Tea With Chris is a roundup of recommended links, posted every Friday. Here are a few of our favourite things from the Internet this week:
Chris: America’s vast atomic-weapons project didn’t just keep scientists and military men employed during WWII. There was also a “secret corps” of photographers and filmmakers who recorded each apocalyptic nuclear test, as described in this fascinating New York Times article. I enjoy the absurdity of exhaustively documenting a top-secret program, but what really sticks in the mind is that photo of a bomb’s destructive climax, its explosion filling the sky like an anti-sun.
From the Times again, and Roy Edroso, this obituary…well, just read the lede: “Michael Burn, a British journalist and author whose eventful life included an early flirtation with Nazism; a daring commando raid on the fortified port of St.-Nazaire, France; imprisonment in Colditz Castle; a love affair with the British spy Guy Burgess; and a timely intervention in the aftermath of World War II that saved Audrey Hepburn’s life, died Sept. 3 at his home in North Wales. He was 97.” Nicely done, captain.
Margaux: A recent THIS AMERICAN LIFE hour long audio episode about one police officer against many other police officers. Scary.
Carl: In The Times this week, Camille Paglia used Lady Gaga as a meat-covered club to beat the young with, in classic boomer fashion: “Generation Gaga doesn’t identify with powerful vocal styles because their own voices have atrophied: they communicate mutely via a constant stream of atomised, telegraphic text messages. Gaga’s flat affect doesn’t bother them because they’re not attuned to facial expressions.” Oh, and these autistic automatons don’t like sex, either. (As a friend said, if young people actually were turning off of sex, that would be kind of interesting. Too bad Paglia made it up based on nothing but condescension.)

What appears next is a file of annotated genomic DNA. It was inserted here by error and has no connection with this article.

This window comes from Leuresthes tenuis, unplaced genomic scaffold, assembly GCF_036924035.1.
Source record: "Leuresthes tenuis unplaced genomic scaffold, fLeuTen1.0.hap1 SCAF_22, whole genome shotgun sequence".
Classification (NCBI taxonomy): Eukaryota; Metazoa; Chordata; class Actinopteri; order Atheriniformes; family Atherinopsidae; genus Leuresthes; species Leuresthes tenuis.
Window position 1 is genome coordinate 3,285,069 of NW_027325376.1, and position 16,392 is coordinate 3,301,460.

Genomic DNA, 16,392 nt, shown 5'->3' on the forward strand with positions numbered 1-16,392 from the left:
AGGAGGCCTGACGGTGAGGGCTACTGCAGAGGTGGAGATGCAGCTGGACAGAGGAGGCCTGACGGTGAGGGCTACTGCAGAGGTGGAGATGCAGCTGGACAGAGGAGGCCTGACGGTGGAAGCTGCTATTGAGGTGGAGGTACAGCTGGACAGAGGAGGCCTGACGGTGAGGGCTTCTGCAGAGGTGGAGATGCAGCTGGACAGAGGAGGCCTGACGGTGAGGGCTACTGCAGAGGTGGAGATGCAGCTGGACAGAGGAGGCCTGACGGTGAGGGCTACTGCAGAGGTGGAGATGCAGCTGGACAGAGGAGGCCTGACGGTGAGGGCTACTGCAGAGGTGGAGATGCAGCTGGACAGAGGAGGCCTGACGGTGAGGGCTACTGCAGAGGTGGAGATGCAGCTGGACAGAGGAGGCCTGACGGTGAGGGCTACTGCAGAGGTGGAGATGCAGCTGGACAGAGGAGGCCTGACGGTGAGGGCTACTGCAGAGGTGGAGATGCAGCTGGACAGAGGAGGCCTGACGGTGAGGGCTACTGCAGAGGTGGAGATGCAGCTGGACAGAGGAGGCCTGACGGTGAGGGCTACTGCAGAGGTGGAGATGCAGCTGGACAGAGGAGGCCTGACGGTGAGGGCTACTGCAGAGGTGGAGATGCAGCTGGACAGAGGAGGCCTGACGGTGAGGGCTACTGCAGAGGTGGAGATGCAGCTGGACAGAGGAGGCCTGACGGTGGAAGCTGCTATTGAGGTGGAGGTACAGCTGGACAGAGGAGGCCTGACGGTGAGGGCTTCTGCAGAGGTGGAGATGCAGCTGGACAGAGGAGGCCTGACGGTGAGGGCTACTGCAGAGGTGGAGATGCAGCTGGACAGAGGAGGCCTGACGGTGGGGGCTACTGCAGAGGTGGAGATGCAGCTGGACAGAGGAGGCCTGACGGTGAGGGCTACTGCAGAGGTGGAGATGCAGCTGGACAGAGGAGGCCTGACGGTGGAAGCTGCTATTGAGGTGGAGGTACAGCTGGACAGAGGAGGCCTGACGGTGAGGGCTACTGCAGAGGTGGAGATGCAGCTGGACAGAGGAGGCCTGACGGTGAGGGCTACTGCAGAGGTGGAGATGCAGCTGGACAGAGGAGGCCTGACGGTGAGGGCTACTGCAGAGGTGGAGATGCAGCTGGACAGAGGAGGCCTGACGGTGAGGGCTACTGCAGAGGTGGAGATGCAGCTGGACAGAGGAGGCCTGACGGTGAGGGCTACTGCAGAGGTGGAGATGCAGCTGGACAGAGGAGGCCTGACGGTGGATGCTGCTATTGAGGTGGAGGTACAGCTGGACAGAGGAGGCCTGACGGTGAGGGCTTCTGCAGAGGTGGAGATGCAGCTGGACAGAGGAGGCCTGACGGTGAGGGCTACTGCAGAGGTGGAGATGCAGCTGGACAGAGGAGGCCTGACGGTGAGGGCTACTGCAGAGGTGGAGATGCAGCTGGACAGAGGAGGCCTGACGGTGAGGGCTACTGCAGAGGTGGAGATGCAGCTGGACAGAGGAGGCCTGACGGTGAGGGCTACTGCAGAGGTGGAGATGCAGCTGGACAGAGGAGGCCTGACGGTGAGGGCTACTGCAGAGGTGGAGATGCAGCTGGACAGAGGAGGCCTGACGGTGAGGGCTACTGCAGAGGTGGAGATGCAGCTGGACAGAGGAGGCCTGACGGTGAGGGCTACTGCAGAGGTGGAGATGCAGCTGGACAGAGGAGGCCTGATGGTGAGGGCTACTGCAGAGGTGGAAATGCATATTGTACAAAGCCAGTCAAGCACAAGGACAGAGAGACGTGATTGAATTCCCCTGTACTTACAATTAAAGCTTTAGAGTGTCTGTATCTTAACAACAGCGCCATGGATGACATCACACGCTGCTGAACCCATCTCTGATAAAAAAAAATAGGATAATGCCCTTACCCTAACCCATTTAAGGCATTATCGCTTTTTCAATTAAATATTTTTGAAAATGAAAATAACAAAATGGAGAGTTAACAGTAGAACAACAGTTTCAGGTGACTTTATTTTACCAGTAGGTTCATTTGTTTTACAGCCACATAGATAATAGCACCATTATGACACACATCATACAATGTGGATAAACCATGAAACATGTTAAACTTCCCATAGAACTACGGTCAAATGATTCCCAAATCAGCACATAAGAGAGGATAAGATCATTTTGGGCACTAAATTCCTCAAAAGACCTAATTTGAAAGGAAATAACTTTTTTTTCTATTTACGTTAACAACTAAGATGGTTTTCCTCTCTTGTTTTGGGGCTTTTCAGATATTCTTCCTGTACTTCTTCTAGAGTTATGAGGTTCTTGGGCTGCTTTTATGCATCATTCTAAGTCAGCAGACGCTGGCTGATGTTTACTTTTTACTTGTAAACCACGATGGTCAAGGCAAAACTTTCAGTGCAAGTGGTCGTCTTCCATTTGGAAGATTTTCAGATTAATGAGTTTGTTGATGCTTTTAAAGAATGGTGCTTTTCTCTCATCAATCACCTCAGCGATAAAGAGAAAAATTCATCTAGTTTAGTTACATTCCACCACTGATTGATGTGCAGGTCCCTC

The mess wouldn’t be worth mentioning except that the wonderful Ann Powers of the Los Angeles Times has gone on to seize the occasion to open up a much more inquiring, engaged conversation about the variety of ways women confront and cope with sexuality in today’s music.
In her 40s herself, Powers makes sure to incorporate a voice from the generation under Paglia’s fire, 24-year-old guitarist/violinist Amy Klein of punk band Titus Andronicus, who finds herself in a sense reinventing 1990s riot-grrrl feminism to reassert her right to rock. But Powers also finds much more to consider in Gaga’s eroti-cabaret enigmas: “The truth is, sexuality in pop can’t be pushed aside, or ever exhausted. It’s the main force and subject of the stuff. … The most exciting pop stars, male and female, negotiate this shifting ground and help us understand it better. In the 21st century, this means confronting limits that often seem invisible…
“Woody Guthrie famously wrote This Guitar Kills Fascists on his battered instrument. Gaga turns a bra into a machine gun; [Katy] Perry, always sweeter and more capitulating, spewed whipped cream out of hers. Could it be that the urge female pop stars feel to turn their revealing costumes into weapons is an attempt to instrumentalize sexuality, to foreground and even problematize the fact that it’s the force that moves these women forward?
“Lady Gaga is the most sensational player in a wide field of musicians still struggling to comprehend and express the connections between sexuality and power. Rather than being emotionally impoverished and sexually burnt out, they’re exploring how old feminine paradigms (and masculine ones, within the work of artists such as Eminem or Kanye West) empower and constrict in an age of technologically assisted identity flux.”
By the way, a few people have pointed out that Canadian artist, Jana Sterbak, came up with the whole “meat dress” idea 20 years ago, though of course a flank-steak gown does not read the same hanging from Gaga’s shoulders as Sterbak’s “Vanitas” did hanging in the National Gallery in 1991.
Still, it seems like no one quite recalls what a huge stink (sorry) it made at the time: Along with the outcry over the $1.8-million the Gallery paid for Barnett Newman’s ab-ex painting “Voice of Fire”, the “flesh dress” was almost Canada’s equivalent of the contemporaneous U.S. “culture war,” anti-National Endowment for the Arts furor, when the right wing went after Robert Mapplethorpe, Andres Serrano, Karen Findley et al for unashamedly seeking new ways to mobilize and upturn sexual (and other) mores. Amid the dismissals and denunciations raining down on Gaga, that seems worth remembering.